The spirit of criticism seems to be rampant amongst us; we criticize and are criticized at every turn. That we are criticized matters not at all, but that we should criticize and condemn matters very much, for by so doing we attract to ourselves the faults that we condemn, and make a hard, cold atmosphere around us that prevents the inflow of spiritual life and thought. "Who art thou that judgest another man's servant? To his own master he standeth or falleth." The servant—the personal which includes the physical, that we are so ready to criticize. The master—the soul which we overlook too often because it is not manifested as we should like in the kindly courtesies of daily life. If we could see into the Holy of Holies of the hearts of our comrades, we should judge more kindly; we should see that their purposes are the same, their difficulties similar and their efforts perhaps greater and more evenly maintained. It needs the eye of Omniscience to see all the past making of a soul and "judge righteous judgment." The Great Ones do not condemn any man.
Yet there is a criticism that is good. Many great men have been helped by kindly criticism. The word seems to have degenerated: it originally meant "the declaring of what is just." The history of our race is often hidden in words of this kind. As the inner power of seeing develops, unless guided by true unselfishness, it goes astray; hence the now double meaning of the word. The difference between the modern critic who condemns and the critic who discerns and pronounces just judgment may be compared to a wasp and a bee—the one gathers poison, or what is turned to poison by the action of the acid in its own nature, and the other honey from the same flower. We are expected to cultivate the discriminating principle. A great deal of the discipline of life is to teach us to judge correctly by contact with "good and evil." We grow wise by the development of the true spirit of criticism. Gain "subtle perception, right judgment, the discerning power." It is a good thing to possess the quality of seeing, but we need not blurt out unwisely what we see. lf we live in touch at all with our own souls we must see, but we must be careful that the power which should be synthetic does not become too analytic. Though seeing the imperfections of others we must "center our gaze on our own shortcomings," and by correcting them in ourselves help others to conquer theirs.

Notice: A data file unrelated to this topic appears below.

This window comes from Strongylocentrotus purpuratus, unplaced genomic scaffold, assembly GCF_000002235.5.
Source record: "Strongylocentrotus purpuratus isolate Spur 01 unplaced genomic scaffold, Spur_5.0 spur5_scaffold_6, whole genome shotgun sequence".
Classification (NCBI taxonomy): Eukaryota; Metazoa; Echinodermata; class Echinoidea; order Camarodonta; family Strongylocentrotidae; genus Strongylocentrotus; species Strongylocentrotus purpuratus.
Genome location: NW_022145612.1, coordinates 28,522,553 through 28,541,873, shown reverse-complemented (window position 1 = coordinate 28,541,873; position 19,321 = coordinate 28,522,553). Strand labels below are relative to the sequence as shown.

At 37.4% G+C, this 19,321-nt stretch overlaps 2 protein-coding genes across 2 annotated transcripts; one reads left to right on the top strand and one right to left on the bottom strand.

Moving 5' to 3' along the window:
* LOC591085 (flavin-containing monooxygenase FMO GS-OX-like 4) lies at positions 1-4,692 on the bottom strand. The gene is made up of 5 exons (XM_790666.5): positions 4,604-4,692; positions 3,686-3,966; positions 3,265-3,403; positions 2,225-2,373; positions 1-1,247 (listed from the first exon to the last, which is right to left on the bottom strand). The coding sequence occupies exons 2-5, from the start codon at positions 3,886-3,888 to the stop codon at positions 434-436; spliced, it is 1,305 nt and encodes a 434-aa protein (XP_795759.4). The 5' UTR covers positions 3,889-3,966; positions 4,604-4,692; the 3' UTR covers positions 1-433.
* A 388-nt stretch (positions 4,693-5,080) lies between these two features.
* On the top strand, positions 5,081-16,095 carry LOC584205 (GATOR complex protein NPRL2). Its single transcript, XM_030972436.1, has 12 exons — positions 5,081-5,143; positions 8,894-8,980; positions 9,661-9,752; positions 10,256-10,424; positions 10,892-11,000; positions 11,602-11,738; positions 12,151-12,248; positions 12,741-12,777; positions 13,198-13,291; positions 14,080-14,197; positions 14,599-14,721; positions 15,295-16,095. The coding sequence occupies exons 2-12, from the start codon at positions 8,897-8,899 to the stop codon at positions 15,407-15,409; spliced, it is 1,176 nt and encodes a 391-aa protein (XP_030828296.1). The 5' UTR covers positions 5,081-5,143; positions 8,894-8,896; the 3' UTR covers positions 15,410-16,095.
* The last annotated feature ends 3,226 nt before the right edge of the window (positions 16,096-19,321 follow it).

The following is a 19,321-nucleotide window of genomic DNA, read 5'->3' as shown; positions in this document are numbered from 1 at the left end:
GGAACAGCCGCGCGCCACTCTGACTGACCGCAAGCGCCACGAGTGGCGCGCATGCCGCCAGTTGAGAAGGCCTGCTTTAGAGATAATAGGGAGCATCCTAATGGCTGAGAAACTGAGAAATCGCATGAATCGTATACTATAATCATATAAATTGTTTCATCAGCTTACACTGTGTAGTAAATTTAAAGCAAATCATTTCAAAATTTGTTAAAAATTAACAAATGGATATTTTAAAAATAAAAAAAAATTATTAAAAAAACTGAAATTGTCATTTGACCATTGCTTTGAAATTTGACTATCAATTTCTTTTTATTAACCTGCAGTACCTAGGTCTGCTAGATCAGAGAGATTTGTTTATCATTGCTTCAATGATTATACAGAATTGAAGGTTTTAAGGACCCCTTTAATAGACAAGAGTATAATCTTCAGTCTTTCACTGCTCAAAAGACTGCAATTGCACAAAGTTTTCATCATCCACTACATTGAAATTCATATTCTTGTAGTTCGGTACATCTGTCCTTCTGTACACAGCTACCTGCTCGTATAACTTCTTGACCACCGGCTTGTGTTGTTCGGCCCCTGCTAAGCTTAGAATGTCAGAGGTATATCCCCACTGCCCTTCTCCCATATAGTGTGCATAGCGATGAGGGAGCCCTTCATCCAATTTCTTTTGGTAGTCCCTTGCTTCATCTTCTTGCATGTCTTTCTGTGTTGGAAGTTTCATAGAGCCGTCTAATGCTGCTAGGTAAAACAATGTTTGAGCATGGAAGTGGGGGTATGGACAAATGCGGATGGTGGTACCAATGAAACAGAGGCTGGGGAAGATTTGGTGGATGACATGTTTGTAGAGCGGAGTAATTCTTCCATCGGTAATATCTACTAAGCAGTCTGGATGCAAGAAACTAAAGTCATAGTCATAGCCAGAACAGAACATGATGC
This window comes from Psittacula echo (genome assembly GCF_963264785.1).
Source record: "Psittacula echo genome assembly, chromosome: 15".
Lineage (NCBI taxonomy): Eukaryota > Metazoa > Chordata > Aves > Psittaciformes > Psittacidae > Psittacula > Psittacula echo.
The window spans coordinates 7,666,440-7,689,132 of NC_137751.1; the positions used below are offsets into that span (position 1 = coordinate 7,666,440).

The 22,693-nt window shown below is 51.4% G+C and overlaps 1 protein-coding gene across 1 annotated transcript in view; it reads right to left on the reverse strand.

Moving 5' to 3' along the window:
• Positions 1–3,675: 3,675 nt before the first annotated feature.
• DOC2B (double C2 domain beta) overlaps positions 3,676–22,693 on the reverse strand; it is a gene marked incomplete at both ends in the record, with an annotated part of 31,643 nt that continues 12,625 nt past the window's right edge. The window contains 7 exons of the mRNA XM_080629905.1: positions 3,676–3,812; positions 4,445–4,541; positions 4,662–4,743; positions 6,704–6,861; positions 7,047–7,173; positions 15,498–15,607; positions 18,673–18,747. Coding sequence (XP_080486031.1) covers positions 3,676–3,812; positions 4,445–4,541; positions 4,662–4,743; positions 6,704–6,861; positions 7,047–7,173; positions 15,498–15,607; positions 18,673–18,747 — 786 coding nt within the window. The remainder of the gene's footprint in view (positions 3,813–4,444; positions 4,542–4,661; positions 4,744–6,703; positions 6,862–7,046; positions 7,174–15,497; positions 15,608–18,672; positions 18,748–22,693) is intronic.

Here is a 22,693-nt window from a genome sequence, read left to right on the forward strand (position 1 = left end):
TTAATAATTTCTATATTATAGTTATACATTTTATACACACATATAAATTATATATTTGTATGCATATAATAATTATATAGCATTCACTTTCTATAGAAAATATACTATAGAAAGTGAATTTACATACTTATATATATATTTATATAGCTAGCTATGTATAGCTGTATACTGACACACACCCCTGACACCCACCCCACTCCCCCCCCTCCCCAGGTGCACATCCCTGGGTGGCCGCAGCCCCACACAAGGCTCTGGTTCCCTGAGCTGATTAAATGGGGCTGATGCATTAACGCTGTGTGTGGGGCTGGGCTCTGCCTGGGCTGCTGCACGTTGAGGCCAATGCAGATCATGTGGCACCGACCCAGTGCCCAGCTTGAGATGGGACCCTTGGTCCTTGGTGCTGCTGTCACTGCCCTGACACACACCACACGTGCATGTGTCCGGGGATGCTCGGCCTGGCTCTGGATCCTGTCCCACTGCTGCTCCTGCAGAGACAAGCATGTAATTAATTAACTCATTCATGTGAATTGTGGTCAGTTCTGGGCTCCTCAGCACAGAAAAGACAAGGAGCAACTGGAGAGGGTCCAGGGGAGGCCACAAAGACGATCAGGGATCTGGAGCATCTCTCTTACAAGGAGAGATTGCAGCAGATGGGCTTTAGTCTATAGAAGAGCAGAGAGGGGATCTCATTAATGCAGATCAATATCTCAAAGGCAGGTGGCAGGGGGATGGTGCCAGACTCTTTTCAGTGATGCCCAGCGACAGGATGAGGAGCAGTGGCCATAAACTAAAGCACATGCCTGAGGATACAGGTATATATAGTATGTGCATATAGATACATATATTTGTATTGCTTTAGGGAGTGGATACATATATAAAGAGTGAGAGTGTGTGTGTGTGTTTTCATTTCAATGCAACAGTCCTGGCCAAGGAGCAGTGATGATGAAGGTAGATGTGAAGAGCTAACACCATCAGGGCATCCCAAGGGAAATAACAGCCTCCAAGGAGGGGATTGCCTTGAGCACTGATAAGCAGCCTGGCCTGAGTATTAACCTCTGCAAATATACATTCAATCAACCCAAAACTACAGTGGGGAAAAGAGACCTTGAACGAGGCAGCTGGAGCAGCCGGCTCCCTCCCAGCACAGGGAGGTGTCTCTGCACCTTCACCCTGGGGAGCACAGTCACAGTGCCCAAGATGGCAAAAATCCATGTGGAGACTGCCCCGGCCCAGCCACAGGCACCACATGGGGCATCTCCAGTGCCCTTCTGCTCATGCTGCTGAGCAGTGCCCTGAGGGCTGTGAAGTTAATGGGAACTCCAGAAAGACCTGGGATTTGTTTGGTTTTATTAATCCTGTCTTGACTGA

Seeing as far as we can through the darkness into our own hearts, and the human hearts around us, we can sum up ourselves and each other impersonally and impartially, and our duty is plain—to neutralize evil and intensify good. We should not fear criticism. There is no greater privilege for those who are striving by self-knowledge to become better instruments for Truth than to be criticized by someone who knows, and even the kindly criticism of a friend, who perhaps can see a little farther than we, is helpful.
Yet the true criticism is within us. "Seek communion and intercourse only with the God within your own soul, heed only the praise or blame of that Deity that can never be separated from your own soul, as it is verily that God itself, called the Higher Consciousness? lf our eyes are turned to that inner center of light there will be no fear of unjust criticism.
Let thy judgment be of the heart and the magic of its power will help to neutralize the evil that thou would'st condemn in thy brother.